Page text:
International remittances – a portion of earnings that migrant workers send home - are often a financial lifeline to families, especially those living in developing nations. Africa is one of the world’s most important remittance markets, with about USD$77 billion flowing in annually out of a global total of US$666 billion, according to the World Bank. The International Monetary Fund further estimates that 45-65 percent of these transactions are informal, or cash payments.
The COVID-19 pandemic and the attendant closing of borders saw a rising need for alternative cross-border payment solutions. Although the World Bank predicted a steep decline in international remittances due to the crisis, mobile money-enabled remittances have seen little to no negative impact and have, in fact, been more resilient than other channels.
According to a report by GSMA, international remittances sent and received through mobile money increased by 65 percent in 2020, with over USD$1 billion processed via mobile money each month – around 80 percent of which was in sub-Saharan Africa. This is largely due to the rising penetration of smartphones in Africa, which has 171 live mobile money services out of the global 310, lowering barriers for customers and paving the way for mobile money providers to add payment innovations to their offering.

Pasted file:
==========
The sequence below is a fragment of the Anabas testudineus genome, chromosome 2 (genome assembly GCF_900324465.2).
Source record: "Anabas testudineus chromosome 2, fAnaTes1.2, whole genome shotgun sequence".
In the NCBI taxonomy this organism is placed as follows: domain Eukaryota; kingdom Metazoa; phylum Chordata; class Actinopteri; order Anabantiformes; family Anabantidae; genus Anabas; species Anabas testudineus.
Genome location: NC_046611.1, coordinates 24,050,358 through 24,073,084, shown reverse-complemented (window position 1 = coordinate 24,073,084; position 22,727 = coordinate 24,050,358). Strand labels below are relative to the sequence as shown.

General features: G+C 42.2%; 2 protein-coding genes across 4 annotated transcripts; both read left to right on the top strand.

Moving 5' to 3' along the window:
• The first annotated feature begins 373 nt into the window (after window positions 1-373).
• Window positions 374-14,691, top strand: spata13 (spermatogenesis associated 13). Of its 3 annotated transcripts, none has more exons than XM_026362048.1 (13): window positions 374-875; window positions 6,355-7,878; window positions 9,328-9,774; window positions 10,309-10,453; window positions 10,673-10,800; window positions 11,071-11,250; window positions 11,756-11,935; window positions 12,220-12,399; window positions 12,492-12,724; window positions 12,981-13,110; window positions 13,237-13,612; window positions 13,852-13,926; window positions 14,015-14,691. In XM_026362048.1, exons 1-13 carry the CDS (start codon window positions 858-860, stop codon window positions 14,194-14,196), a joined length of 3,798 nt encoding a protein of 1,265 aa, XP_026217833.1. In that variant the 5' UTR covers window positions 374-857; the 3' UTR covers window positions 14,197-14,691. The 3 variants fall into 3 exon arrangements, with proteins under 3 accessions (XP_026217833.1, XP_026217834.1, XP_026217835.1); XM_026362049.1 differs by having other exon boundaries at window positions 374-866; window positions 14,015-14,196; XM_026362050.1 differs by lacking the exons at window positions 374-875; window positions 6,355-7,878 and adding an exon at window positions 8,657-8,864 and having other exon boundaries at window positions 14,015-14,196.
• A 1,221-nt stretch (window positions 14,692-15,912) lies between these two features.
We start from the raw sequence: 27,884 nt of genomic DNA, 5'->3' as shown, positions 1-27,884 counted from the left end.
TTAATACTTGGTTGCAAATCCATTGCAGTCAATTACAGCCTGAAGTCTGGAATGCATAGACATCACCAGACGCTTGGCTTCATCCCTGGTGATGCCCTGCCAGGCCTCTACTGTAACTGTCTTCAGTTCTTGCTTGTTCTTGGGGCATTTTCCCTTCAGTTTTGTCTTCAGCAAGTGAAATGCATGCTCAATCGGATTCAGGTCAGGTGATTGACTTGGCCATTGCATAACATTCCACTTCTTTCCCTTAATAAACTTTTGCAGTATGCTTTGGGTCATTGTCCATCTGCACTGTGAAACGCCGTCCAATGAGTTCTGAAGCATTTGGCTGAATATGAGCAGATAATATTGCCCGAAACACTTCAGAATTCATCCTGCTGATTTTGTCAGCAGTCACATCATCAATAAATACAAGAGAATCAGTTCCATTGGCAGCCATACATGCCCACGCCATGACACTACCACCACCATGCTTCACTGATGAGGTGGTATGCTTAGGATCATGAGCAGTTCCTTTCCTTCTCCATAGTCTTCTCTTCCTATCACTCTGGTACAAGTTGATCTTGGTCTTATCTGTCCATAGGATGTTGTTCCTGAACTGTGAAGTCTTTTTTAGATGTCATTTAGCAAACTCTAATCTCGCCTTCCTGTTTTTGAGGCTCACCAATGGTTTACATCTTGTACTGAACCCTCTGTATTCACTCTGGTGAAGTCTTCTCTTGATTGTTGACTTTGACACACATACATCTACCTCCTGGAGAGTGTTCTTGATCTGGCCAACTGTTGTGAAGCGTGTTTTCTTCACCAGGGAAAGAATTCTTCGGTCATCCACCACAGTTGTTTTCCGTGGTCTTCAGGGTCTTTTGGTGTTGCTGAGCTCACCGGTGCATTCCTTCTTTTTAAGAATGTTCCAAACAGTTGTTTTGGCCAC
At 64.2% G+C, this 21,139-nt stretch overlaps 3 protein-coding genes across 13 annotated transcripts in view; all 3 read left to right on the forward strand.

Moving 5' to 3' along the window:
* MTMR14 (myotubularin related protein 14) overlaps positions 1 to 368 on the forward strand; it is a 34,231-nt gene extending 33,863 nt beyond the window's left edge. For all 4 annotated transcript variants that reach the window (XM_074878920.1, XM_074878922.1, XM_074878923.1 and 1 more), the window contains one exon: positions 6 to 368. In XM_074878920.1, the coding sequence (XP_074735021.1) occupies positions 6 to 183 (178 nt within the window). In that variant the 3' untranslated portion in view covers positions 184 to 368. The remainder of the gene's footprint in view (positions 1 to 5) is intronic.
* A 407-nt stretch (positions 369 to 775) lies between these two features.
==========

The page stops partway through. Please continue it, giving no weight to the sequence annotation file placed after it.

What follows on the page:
Fintechs have become an integral part of the COVID-19 response in Africa. By partnering with local mobile network operators, banks and governments, they have served the needs of the most financially vulnerable by developing cashless cross-border P2P and P2M mobile payment solutions that provide households with a means to access vital funds. By reducing the need to handle cash, these innovations, such as Ukheshe’s cross-border transfer service boostXB, have allowed informal economies to continue to function, contributing to economic growth and development on the continent. The services enable migrant workers to make payments to families quickly, easily and affordably. Remittances are sent in real-time, which means that the money is available immediately, and customers can transact from anywhere at any time.
The shift to digital payments in a predominantly cash-based economy is connecting the people of Africa like never before and making financial freedom a reality for citizens who have historically been excluded from the formal financial sector.